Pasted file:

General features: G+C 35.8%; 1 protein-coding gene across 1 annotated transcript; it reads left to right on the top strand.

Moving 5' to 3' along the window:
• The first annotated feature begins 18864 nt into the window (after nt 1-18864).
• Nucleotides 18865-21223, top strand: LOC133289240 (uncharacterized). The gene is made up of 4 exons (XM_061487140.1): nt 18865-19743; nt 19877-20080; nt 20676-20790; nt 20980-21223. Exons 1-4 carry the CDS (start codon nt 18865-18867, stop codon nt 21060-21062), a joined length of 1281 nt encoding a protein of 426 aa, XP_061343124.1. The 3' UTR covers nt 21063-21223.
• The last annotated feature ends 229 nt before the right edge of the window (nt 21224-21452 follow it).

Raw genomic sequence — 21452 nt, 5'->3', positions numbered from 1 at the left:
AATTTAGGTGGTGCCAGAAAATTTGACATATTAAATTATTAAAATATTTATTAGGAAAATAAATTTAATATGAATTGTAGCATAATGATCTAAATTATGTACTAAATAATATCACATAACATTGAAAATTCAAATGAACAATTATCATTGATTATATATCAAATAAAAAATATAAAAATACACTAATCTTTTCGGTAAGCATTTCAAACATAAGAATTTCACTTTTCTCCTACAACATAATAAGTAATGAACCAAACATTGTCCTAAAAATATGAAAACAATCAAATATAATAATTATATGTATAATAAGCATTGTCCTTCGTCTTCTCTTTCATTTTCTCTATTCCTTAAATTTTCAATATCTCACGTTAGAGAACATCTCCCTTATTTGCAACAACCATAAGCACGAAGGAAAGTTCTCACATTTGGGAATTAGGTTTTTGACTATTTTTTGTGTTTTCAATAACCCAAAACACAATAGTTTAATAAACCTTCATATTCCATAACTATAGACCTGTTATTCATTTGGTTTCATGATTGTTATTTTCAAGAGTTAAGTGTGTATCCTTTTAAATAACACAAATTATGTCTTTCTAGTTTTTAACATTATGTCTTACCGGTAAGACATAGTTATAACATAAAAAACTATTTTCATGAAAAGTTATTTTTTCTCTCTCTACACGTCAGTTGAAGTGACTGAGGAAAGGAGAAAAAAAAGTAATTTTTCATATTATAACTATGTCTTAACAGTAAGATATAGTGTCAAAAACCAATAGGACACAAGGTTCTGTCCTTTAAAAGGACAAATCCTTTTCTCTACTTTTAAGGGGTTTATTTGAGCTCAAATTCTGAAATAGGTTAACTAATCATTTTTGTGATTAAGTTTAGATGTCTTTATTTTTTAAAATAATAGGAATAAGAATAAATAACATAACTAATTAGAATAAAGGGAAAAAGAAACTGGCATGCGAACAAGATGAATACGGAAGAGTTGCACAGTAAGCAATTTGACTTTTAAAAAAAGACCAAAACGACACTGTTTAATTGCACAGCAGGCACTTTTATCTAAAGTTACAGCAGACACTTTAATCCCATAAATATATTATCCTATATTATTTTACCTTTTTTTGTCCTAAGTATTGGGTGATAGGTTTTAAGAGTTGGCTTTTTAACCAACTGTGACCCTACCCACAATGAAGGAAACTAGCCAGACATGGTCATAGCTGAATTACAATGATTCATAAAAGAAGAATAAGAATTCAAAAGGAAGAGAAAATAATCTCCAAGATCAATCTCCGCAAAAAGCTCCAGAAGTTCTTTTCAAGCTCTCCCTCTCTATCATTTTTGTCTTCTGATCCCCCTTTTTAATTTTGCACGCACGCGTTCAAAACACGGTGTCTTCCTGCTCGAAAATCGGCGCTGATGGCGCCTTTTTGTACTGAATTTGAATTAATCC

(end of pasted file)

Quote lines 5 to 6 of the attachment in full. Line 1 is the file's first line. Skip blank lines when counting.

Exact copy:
• The last annotated feature ends 229 nt before the right edge of the window (nt 21224-21452 follow it).

Raw genomic sequence — 21452 nt, 5'->3', positions numbered from 1 at the left: